63. Rego, O. A., Cabrita, A. R., Rosa, H. J., Alves, S. P., Duarte, V., Fonseca, A. J., et al. (2016). Changes in milk production and milk fatty acid composition of cows switched from pasture to a total mixed ration diet and back to pasture. Italian Journal of Animal Science, 15, 76–86.CrossRefGoogle Scholar
  64. Rinn, J.-C., Morr, C., Seo, A., & Surak, J. (1990). Evaluation of nine semi-pilot scale whey pretreatment modifications for producing whey protein concentrate. Journal of Food Science, 55, 510–515.CrossRefGoogle Scholar
  65. Roland, A. M., Phillips, L. G., & Boor, K. J. (1999). Effects of fat content on the sensory properties, melting, color, and hardness of ice cream. Journal of Dairy Science, 82, 32–38.CrossRefGoogle Scholar
  66. Samkova, E., Spicka, J., Pesek, M., Pelikanova, T., & Hanus, O. (2012). Animal factors affecting fatty acid composition of cow milk fat: A review. South African Journal of Animal Science, 42, 83–100.Google Scholar
  67. Truong, T., Bansal, N., & Bhandari, B. (2014). Effect of emulsion droplet size on foaming properties of milk fat emulsions. Food and Bioprocess Technology, 7, 3416–3428.CrossRefGoogle Scholar
  68. Truong, T., Palmer, M., Bansal, N., & Bhandari, B. (2016). Methodologies to vary milk fat globule size. In Effect of milk fat globule size on the physical functionality of dairy products (pp. 15–30). New York, NY: Springer International Publishing.CrossRefGoogle Scholar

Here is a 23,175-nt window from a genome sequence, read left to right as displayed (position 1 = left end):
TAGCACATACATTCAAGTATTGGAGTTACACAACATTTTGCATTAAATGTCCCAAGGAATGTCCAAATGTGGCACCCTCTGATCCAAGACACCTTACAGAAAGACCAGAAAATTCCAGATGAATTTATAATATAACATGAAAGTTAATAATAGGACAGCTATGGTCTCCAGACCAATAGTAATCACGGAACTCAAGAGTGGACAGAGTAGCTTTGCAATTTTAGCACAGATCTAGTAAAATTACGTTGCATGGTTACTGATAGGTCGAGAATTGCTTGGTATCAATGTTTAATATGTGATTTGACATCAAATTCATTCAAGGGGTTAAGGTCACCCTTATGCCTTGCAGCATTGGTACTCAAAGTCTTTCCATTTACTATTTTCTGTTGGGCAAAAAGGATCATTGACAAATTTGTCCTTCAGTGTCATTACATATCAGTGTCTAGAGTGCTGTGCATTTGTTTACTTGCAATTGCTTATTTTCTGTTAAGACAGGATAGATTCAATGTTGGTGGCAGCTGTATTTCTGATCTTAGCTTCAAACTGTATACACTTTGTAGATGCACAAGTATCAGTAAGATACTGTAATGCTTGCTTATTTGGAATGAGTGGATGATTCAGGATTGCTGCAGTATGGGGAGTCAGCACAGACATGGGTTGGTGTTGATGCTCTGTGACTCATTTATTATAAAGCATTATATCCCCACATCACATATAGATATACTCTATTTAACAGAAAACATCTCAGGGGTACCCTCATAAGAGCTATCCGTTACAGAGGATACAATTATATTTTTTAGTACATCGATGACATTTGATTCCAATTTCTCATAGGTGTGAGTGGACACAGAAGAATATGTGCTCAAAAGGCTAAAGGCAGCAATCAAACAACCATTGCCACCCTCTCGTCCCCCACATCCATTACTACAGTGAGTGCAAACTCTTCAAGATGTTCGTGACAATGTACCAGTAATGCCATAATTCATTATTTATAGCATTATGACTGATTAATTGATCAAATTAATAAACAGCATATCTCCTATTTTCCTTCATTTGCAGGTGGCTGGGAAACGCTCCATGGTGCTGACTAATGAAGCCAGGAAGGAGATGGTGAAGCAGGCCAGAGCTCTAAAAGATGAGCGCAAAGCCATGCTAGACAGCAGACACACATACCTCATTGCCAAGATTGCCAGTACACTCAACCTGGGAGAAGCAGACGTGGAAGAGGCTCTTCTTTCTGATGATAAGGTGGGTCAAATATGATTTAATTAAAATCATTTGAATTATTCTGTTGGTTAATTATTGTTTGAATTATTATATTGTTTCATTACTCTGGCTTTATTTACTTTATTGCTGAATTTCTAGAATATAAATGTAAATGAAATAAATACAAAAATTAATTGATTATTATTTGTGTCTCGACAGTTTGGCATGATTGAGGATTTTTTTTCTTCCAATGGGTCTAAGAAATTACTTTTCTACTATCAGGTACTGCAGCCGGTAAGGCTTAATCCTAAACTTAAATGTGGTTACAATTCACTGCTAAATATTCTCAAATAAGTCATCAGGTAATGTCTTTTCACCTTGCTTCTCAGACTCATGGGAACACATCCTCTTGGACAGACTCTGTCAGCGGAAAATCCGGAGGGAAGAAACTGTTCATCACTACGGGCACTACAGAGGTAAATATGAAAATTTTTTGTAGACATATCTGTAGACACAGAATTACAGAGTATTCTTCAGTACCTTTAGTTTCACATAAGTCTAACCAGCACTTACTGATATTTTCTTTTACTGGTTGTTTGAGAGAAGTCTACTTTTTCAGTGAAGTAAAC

69. Vaghela, M. N., & Kilara, A. (1996). Foaming and emulsifying properties of whey protein concentrates as affected by lipid composition. Journal of Food Science, 61, 275–280.CrossRefGoogle Scholar
  70. Venkatachalam, S., John, S. G., & Kuppuswamy, K. (2015). Foam mat drying of food materials: A review. Journal of Food Processing and Preservation, 39, 3165–3174.CrossRefGoogle Scholar
  71. Walker, G. P., Wijesundera, C., Dunshea, F. R., & Doyle, P. T. (2013). Seasonal and stage of lactation effects on milk fat composition in northern Victoria. Animal Production Science, 53, 560–572.CrossRefGoogle Scholar
  72. Walstra, P. (1989). Principles of foam formation and stability. In A. Wilson (Ed.), Foams: Physics, chemistry and structure (pp. 1–15). London, UK: Springer.Google Scholar
  73. Walstra, P., Geurts, T. J., Noomen, A., Jellema, A., & vanBoekel, M. A. J. S. (1999). Dairy technology: Principles of milk properties and processes. New York, NY: Marcel Dekker, Inc..CrossRefGoogle Scholar
  74. Wright, A. J., & Marangoni, A. G. (2006). Crystallization and rheological properties of milk fat. In P. F. Fox & P. L. H. McSweeney (Eds.), Advanced dairy chemistry volume 2: Lipids (pp. 245–291). Boston, MA: Springer.CrossRefGoogle Scholar
  75. Zayas, J. F. (1997). Foaming properties of proteins. In Functionality of proteins in food (pp. 260–309). New York, NY: Springer.CrossRefGoogle Scholar

Copyright information

© Springer Nature Switzerland AG 2020

Authors and Affiliations

  1. 1.ARC Dairy Innovation HubSchool of Agriculture and Food Sciences, The University of QueenslandSt LuciaAustralia

Personalised recommendations